The other modes included on the game are based around choosing the mini-games to play each time and setting different types of standards for winning. In some aspects these are fairly useless, as four people can just as easily play in Tournament Mode for some fun, which is much more efficient in deciding a winner.
FF2’s audio and video aspects are extremely poor, only looking good if compared to its predecessor. In these times of amazingly crisp high-def and Dolby Digital, it’s a shame that Hudson could only do so well with scratching the capabilities of today’s technology. The visuals are, for the most part, sharp and vibrant, yet the character models are poorly done. If Hudson could have done just one thing better with the characters, it would be to actually sync their mouthing motions to the dialog (though this is only a problem with the host of the gameshow, as he’s the only one who ever speaks).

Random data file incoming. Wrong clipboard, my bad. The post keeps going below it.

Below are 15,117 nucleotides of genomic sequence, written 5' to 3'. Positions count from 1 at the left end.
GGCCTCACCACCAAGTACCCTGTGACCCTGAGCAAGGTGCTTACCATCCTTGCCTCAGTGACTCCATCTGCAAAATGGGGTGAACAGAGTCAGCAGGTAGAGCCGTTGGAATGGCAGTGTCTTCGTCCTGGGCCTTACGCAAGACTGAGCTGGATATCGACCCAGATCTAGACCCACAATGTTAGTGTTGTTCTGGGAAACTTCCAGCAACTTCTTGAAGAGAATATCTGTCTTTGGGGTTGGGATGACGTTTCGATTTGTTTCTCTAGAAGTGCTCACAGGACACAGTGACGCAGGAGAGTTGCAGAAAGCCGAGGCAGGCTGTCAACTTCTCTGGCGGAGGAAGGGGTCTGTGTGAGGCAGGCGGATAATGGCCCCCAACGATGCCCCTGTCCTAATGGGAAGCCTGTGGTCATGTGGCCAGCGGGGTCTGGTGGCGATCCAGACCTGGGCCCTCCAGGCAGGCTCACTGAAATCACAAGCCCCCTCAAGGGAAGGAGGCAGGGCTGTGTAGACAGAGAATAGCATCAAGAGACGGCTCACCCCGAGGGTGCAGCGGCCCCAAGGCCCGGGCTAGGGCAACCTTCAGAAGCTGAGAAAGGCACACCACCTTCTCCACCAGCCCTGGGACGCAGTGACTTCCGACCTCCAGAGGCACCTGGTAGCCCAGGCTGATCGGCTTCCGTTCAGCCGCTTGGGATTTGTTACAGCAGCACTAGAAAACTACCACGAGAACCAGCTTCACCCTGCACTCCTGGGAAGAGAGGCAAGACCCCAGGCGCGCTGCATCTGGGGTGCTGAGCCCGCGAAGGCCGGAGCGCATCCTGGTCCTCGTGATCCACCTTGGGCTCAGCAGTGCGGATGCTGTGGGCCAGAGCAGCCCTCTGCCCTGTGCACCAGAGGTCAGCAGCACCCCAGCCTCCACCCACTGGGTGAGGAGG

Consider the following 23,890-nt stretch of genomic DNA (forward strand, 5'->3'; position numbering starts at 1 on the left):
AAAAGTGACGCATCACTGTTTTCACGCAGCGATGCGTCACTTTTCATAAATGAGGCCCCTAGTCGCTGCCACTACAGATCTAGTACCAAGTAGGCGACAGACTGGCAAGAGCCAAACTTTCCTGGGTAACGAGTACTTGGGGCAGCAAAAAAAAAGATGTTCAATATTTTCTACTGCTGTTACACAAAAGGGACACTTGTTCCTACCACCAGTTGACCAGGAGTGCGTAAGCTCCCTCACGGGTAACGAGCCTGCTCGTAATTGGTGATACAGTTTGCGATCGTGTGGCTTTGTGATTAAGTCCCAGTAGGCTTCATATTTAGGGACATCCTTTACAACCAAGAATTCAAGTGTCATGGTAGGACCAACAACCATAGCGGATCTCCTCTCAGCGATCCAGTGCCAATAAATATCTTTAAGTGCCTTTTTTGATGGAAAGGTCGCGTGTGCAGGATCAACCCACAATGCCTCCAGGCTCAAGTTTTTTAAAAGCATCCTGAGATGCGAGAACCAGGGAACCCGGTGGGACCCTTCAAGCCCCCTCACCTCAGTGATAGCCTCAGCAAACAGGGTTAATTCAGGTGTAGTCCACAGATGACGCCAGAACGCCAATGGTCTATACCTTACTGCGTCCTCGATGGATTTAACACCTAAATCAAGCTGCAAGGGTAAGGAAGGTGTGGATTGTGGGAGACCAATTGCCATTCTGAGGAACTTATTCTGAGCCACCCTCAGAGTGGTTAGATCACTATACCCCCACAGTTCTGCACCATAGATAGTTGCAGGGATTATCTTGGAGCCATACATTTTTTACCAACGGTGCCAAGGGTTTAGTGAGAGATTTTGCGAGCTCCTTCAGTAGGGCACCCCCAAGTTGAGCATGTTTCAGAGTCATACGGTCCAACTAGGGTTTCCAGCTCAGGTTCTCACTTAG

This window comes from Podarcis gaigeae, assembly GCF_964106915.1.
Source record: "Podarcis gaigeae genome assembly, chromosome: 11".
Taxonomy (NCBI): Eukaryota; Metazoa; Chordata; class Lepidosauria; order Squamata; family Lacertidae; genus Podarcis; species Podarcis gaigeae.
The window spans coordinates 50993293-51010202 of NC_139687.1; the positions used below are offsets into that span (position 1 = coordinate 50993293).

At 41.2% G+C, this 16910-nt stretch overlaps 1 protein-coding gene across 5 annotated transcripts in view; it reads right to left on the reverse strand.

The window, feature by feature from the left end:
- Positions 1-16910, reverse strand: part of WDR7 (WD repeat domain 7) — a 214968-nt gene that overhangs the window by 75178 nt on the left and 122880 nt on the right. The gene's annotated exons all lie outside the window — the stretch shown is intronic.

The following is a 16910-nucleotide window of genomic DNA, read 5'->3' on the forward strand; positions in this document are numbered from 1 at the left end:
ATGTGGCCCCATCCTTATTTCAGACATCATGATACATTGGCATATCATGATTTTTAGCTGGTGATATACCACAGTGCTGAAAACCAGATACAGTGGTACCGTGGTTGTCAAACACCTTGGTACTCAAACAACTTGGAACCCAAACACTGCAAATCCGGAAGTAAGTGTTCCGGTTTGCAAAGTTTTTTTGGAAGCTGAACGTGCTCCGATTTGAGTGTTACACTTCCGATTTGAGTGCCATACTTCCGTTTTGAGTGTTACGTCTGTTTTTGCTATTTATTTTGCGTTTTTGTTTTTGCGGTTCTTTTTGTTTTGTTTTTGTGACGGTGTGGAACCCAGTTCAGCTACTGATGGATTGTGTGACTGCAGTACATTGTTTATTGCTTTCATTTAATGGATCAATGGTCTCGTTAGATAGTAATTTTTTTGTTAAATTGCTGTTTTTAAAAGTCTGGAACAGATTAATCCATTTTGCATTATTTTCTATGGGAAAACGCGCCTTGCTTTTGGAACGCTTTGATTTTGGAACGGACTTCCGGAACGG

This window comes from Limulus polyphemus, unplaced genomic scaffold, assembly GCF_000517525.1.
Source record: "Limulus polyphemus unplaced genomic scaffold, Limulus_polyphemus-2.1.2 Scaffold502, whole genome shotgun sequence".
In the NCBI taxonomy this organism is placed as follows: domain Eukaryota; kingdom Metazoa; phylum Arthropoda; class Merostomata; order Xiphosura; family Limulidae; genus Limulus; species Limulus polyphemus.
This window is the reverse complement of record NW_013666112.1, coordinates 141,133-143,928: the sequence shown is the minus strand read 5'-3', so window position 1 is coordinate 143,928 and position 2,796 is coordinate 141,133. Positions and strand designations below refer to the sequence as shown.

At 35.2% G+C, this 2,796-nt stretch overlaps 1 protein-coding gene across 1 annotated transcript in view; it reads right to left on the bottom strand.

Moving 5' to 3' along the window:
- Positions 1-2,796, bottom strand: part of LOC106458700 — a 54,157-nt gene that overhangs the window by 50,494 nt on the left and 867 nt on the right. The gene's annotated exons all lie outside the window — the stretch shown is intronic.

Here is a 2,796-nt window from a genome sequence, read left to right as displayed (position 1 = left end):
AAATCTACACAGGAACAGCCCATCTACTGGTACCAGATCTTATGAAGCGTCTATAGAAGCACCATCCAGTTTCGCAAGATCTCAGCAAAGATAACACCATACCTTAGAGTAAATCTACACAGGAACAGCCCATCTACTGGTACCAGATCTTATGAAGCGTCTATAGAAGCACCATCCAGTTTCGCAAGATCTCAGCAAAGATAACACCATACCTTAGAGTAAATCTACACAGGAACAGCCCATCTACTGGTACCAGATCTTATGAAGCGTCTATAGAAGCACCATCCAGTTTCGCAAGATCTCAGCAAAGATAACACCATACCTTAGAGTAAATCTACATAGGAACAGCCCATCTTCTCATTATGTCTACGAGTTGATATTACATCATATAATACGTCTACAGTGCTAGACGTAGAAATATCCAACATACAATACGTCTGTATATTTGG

Now we move into the audio. The aforementioned host is the worst aspect of the game, and that’s saying something. In-game, his repeated catch phrases combined with his apparent need to blurt something out every time he finishes a quip will turn 99% of players off after just a few minutes. Had the time between remarks been increased to at least 10 seconds it would be a much more tolerable experience, but the constant “How are you feeling Player 1? Ooh, not good Player 4. Player 2, you’d better pick up the pace,” could possibly make gamers regret investing in surround sound. The background music is almost enjoyable, yet is constantly overshadowed by the host.